One of the recurrent themes that I seem to return to with great frequency is my aversion to the preponderance of food in my workplace. I feel as though I live in a varying state of dudgeon over what I interpret as the unconscious perpetuation by those around me of the insidious and reprehensibly unhealthy values surrounding food, exercise, and body image that are so deeply ingrained in our culture. My righteous indignation stirs into a fiery fervor whenever the “Naughty or Nice Cart” rolls through my hallway. I feel like a zealot on a one-woman crusade against the political, media, and industry-fueled machine that drives perversions of what is considered “healthy” in our society. Sometimes, I wish that I could just shout, “Wake up! Wake up, people! Don’t you realize what is going on here?!” After so much cognitive behavioral work, so much practicing at identifying my distorted, all-or-nothing, black-and-white thoughts and then replacing those thoughts with more reasonable, appropriate, rational versions, I might be better at recognizing the pattern of extremism and alarm underlying my ruminations.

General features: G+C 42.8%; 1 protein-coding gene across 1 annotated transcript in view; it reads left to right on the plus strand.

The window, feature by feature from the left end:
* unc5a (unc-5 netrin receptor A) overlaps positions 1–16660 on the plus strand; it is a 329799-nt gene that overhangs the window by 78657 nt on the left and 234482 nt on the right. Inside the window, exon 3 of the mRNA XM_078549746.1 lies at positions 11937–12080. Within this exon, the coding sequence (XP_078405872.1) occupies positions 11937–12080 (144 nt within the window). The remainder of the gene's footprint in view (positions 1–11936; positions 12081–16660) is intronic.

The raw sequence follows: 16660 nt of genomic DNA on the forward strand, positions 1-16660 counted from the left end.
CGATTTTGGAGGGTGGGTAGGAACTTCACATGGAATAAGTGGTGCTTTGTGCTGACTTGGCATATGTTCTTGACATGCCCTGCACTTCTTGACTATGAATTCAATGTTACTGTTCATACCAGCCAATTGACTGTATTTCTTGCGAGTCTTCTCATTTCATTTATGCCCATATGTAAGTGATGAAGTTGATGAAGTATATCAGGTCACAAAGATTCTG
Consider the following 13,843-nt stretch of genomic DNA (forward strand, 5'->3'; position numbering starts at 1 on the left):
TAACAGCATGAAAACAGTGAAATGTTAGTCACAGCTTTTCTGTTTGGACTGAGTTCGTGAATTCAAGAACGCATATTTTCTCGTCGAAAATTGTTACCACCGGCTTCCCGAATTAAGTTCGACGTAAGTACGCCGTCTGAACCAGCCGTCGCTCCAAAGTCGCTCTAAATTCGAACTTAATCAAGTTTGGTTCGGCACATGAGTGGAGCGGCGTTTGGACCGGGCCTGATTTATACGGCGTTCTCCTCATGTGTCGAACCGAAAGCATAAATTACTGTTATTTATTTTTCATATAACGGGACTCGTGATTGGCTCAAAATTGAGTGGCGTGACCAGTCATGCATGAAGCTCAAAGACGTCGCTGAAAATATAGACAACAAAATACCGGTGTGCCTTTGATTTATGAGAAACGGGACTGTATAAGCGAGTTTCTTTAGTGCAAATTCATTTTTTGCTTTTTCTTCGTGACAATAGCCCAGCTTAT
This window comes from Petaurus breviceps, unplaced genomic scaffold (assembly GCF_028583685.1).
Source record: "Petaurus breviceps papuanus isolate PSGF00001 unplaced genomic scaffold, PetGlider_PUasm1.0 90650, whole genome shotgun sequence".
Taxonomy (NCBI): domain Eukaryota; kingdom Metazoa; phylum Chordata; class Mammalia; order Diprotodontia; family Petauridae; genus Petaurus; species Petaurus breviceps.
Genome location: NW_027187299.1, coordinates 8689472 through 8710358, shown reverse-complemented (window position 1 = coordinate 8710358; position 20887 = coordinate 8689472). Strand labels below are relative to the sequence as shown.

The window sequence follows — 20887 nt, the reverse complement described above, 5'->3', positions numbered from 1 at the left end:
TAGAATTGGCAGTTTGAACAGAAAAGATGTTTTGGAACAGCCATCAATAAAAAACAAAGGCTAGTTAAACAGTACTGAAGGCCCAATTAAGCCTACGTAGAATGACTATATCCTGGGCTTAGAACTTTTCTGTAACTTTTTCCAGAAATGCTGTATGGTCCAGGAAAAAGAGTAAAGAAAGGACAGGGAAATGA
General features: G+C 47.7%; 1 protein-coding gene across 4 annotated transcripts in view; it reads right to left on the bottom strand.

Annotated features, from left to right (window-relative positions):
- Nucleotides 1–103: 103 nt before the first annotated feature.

Yet, I still find myself sucked into a vortex of vilification and catastrophization on a not-irregular frequency. Why is it so difficult to just LET GO. Is the situation as tectonic as I paint it through my choice of language and the story that I construct in my mind? I am so sensitized to these issues due to my personal history that it is impossible for me to approach the problem from an unbiased, objective perspective. A frequent topic of conversation at my weekly therapy appointments is trying to decide just when to speak up and when to simply ACCEPT that I do not control the actions, opinions, behaviors, or beliefs of others. Can I acknowledge that, though I have a unique insight, I am not an expert, and I am not always right? Can I “choose my battles,” so to speak? Can I WILLINGLY tolerate the off-hand comments, insensitive remarks, and the possibly uneducated or uninformed, but not necessarily ill-intentioned, activities around me? I CAN… but it takes practice. And more practice. And more practice. And more and more and more and more practice.